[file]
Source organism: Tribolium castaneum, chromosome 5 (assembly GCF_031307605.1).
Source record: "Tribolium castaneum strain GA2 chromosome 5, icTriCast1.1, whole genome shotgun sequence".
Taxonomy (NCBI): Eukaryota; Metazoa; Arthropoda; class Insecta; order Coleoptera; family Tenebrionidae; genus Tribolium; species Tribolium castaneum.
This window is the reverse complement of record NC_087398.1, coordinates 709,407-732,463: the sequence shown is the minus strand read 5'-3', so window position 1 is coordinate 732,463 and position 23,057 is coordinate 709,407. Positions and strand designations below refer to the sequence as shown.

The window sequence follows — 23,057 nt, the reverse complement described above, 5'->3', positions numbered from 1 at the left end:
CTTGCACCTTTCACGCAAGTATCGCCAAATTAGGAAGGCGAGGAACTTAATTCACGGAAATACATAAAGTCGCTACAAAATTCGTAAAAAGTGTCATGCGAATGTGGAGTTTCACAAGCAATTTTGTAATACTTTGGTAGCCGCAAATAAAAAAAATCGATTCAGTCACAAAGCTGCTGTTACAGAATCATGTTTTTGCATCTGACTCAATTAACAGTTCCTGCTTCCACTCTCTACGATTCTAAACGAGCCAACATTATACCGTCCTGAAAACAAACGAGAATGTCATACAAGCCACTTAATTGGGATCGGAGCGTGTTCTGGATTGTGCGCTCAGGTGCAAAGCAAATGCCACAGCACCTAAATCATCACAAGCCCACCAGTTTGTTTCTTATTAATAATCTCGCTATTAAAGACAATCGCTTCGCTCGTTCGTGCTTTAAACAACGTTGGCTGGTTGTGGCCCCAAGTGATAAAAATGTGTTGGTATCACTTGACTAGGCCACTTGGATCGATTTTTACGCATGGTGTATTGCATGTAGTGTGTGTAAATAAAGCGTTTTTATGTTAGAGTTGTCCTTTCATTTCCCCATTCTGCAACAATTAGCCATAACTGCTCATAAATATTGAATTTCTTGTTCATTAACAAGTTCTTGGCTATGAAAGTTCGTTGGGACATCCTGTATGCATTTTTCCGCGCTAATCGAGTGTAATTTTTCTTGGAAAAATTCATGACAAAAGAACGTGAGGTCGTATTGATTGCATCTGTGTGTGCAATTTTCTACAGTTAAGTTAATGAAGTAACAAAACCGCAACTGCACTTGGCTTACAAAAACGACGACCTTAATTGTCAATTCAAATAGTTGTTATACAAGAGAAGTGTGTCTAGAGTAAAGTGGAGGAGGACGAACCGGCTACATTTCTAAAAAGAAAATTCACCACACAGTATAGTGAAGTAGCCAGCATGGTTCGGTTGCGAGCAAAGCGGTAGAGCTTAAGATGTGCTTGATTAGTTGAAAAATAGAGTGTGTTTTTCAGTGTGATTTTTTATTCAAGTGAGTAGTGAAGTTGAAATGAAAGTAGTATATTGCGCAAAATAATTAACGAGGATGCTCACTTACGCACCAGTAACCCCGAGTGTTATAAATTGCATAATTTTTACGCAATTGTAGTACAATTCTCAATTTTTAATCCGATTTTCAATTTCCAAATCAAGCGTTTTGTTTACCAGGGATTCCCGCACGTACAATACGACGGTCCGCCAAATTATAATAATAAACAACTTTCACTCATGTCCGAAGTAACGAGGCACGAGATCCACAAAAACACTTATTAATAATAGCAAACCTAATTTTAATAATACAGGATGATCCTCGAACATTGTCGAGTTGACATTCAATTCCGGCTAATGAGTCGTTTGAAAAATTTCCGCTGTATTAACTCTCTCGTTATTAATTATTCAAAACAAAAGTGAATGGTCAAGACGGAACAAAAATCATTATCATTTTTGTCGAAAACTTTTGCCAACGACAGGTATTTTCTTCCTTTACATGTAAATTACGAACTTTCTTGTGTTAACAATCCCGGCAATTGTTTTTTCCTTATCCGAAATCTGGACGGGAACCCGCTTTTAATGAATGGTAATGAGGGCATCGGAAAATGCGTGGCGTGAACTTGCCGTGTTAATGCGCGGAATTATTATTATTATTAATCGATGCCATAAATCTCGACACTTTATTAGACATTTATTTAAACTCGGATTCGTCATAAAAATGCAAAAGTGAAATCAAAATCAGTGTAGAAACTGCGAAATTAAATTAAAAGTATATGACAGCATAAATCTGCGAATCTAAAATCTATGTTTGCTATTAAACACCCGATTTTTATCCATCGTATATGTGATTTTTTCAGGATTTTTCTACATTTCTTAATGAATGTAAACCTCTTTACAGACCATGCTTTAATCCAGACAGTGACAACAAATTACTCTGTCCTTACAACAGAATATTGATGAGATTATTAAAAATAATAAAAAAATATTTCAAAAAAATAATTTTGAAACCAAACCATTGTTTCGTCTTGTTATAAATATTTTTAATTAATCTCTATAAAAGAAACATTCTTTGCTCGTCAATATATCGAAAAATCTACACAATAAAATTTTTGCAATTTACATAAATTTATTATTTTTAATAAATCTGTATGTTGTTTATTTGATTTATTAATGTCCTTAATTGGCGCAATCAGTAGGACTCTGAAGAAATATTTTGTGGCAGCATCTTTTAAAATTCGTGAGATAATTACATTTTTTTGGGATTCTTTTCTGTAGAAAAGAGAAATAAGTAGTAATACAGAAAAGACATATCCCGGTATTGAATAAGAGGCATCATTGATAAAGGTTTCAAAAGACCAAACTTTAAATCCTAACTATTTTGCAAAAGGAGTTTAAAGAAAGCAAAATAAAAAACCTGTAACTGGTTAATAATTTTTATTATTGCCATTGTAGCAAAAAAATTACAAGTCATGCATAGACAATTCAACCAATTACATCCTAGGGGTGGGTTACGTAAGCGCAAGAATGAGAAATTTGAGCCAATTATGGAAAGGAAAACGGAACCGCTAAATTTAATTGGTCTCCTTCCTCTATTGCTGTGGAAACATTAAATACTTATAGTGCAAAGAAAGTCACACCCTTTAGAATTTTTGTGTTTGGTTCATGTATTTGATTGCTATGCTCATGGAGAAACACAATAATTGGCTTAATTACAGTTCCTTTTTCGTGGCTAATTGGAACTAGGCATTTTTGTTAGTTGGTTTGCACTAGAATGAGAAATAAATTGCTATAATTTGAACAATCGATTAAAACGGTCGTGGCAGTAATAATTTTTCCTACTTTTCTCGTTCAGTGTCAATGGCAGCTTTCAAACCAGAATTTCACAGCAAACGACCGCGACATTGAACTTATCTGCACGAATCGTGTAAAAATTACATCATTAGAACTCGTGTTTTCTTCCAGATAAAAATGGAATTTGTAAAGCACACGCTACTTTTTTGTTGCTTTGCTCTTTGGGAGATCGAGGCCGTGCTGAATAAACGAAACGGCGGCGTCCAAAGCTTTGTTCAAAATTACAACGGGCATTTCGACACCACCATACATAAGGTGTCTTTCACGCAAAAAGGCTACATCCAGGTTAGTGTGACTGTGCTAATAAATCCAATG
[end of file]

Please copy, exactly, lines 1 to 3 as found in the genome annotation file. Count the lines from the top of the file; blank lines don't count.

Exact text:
Source organism: Tribolium castaneum, chromosome 5 (assembly GCF_031307605.1).
Source record: "Tribolium castaneum strain GA2 chromosome 5, icTriCast1.1, whole genome shotgun sequence".
Taxonomy (NCBI): Eukaryota; Metazoa; Arthropoda; class Insecta; order Coleoptera; family Tenebrionidae; genus Tribolium; species Tribolium castaneum.